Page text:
Carputer wiring is an area which is often dismissed from consideration. It is a simple job, but there are still important decisions to be made if you want to do the job correctly. Firstly, all wire has resistance. Electrical resistance is the opposition to the flow of electric current through a conductor. The unit of measurement is the Ohm (Ω) and in a DC circuit, it can be calculated by dividing the voltage by the current flowing.
The value of the resistance depends upon the material from which the wire is made and the cross-sectional area of the conductor. Electricity flowing through a wire is often compared to water flowing through a pipe. If we consider the water pipe analogy, the larger the bore the less resistance there is to flow and the greater the amount of water flowing through the pipe for a given pressure. In a wire, the value of the resistance depends partly upon the material from which the wire is made but also on the cross-sectional area of the conductor. So in the same way as a larger diameter pipe allows more water to flow for a given pressure, a thicker wire has a lower resistance and will allow more current to flow for a given voltage. (You can think of voltage as electrical pressure).
You should also expect to use a different type of wire to provide power, from that which you use for audio and video signals.
Let's deal with the power wire first of all. This is generally an inner core of copper (the conductor), with an outer plastic sheath which acts as an insulator. Wire can have a solid core, or can be made up of many thin strands twisted together to make up a much thicker conductor. The core may be purely copper or "tinned" i.e. coated on the outside with a thin layer of solder. For carputer wiring, you should use stranded wire because it is more flexible and tolerant of the vibrations and shocks which are common in an automotive environment.
There are also different tpes of insulation used to cover the conductors. Wire for automotive applications can be exposed to some pretty harsh conditions. Looking at all areas of the vehicle, the temperature extremes can range from -40°C to 60°C and typical environmental exposures include water (fresh and salt), snow and ice, mud, road salt, oil and grease, petrol (gasoline) and diesel. These factors need to be considered when selecting the wire, although it is highly unlikely that all of these conditions would apply to a single installation.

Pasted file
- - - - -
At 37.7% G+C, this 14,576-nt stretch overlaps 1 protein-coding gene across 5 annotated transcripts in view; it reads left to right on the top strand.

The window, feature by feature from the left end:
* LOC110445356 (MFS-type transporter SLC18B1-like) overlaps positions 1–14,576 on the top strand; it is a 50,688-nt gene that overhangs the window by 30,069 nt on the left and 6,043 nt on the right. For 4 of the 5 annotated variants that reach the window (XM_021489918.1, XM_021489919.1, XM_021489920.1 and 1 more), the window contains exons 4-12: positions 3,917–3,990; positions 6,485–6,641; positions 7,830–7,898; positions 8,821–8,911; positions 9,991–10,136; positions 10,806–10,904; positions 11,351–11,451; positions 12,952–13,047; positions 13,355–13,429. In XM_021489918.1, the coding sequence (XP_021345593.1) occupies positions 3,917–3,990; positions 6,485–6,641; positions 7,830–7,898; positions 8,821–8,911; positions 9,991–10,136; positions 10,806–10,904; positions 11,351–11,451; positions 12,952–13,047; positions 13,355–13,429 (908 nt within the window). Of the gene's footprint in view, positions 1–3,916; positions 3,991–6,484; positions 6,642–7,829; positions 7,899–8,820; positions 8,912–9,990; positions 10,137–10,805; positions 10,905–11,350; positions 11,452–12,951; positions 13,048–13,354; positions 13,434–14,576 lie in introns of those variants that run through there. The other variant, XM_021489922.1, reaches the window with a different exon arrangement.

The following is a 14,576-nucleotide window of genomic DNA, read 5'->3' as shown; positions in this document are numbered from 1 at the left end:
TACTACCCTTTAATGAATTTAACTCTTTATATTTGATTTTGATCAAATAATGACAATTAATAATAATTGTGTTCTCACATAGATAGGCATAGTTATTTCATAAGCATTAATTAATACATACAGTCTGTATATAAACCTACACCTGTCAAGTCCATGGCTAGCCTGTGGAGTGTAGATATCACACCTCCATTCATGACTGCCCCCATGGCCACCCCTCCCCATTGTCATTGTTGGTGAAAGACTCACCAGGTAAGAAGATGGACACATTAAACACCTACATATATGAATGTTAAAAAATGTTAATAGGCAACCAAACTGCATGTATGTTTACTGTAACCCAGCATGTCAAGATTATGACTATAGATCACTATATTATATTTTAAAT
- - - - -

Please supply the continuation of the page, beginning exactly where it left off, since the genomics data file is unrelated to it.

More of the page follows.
Make sure you buy automotive wire for your DIY carputer wiring and when running the power to your carputer, I recommend you get twin core wire and run both positve and negative wires directly from the battery (suitably fused of course). For a single car, you should be able to find a supplier who will sell you the wire cut to the length you need. This is cheaper than buying a reel of cable, but the price per unit length may be double what you would pay for that reel. If you see yourself doing this again, in cars you haven't even started to think about yet, buy a reel.
Use Table 1 below to establish the gauge of wire you need to power your carputer installation. Do not skimp on the wire you use. You want to be sure it is capable of supplying the necessary power. If you intend to also fit an audio amplifier, remember to take into account the current this will draw. If you are going to the trouble of running a supply from the battery, you want to be sure it can supply every item you intend to install.
Wire sizes are normally shown as either A.W.G. (American Wire Gauge) or metric sizes. Table 2 gives a comparison between AWG sizes and their metric equivalents.
To use table 1, read down the second column from the left until you get to a value which matches the maximum power which will be used. If your power value is not shown, round up to the next figure. Select this row. Read along the top row until you get to a cell which matches the length of cable run. Remember to include the length of both the supply and return wires. Again, round up if necessary. Select this column. The gauge you need for your carputer wiring is the figure in the cell where the row and column you have selected intersect.
As with any wire, thicker more expensive wires will have lower resistance, but don't pay through the nose for expensive oxygen-free speaker cables (unless you are a complete audio perfectionist). After all, the inside of a moving car is not a perfect listening environment. Similarly, unless you have an issue with interference, gold plated connectors are not necessary for this application. The best way to avoid interference is to keep your audio cable runs as short as possible, and route them away from power cables where you can. For speakers up to 50W, 1mm² (16 AWG) twin core speaker wire will be fine. If you have a higher powered subwoofer, 3mm² (12 AWG) wire will be sufficient to handle up to 100W.
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